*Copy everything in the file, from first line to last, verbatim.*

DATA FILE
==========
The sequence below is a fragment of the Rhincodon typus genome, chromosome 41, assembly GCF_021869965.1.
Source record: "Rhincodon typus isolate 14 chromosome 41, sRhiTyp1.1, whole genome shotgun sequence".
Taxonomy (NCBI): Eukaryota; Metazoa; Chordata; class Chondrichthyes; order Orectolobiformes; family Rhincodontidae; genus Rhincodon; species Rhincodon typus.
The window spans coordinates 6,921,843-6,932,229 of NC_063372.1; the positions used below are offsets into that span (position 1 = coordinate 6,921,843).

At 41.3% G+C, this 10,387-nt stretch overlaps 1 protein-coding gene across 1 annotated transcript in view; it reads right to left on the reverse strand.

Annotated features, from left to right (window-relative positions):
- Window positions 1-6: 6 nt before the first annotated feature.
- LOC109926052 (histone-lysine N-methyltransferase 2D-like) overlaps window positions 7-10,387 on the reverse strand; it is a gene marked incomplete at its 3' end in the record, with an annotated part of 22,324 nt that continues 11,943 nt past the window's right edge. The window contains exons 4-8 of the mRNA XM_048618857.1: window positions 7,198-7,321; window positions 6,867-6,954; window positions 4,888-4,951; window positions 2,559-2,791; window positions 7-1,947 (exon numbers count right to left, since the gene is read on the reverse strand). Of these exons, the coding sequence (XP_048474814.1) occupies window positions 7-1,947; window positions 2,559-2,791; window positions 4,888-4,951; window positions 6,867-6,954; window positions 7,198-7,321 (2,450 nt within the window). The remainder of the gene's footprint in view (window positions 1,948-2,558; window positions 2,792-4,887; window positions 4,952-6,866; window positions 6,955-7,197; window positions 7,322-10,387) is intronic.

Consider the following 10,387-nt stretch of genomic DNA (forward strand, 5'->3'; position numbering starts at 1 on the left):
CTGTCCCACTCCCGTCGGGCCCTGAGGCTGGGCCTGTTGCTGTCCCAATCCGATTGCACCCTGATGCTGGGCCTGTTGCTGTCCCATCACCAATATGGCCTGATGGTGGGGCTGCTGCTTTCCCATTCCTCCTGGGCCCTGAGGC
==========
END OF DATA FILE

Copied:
The sequence below is a fragment of the Rhincodon typus genome, chromosome 41, assembly GCF_021869965.1.
Source record: "Rhincodon typus isolate 14 chromosome 41, sRhiTyp1.1, whole genome shotgun sequence".
Taxonomy (NCBI): Eukaryota; Metazoa; Chordata; class Chondrichthyes; order Orectolobiformes; family Rhincodontidae; genus Rhincodon; species Rhincodon typus.
The window spans coordinates 6,921,843-6,932,229 of NC_063372.1; the positions used below are offsets into that span (position 1 = coordinate 6,921,843).

At 41.3% G+C, this 10,387-nt stretch overlaps 1 protein-coding gene across 1 annotated transcript in view; it reads right to left on the reverse strand.

Annotated features, from left to right (window-relative positions):
- Window positions 1-6: 6 nt before the first annotated feature.
- LOC109926052 (histone-lysine N-methyltransferase 2D-like) overlaps window positions 7-10,387 on the reverse strand; it is a gene marked incomplete at its 3' end in the record, with an annotated part of 22,324 nt that continues 11,943 nt past the window's right edge. The window contains exons 4-8 of the mRNA XM_048618857.1: window positions 7,198-7,321; window positions 6,867-6,954; window positions 4,888-4,951; window positions 2,559-2,791; window positions 7-1,947 (exon numbers count right to left, since the gene is read on the reverse strand). Of these exons, the coding sequence (XP_048474814.1) occupies window positions 7-1,947; window positions 2,559-2,791; window positions 4,888-4,951; window positions 6,867-6,954; window positions 7,198-7,321 (2,450 nt within the window). The remainder of the gene's footprint in view (window positions 1,948-2,558; window positions 2,792-4,887; window positions 4,952-6,866; window positions 6,955-7,197; window positions 7,322-10,387) is intronic.

Consider the following 10,387-nt stretch of genomic DNA (forward strand, 5'->3'; position numbering starts at 1 on the left):
CTGTCCCACTCCCGTCGGGCCCTGAGGCTGGGCCTGTTGCTGTCCCAATCCGATTGCACCCTGATGCTGGGCCTGTTGCTGTCCCATCACCAATATGGCCTGATGGTGGGGCTGCTGCTTTCCCATTCCTCCTGGGCCCTGAGGC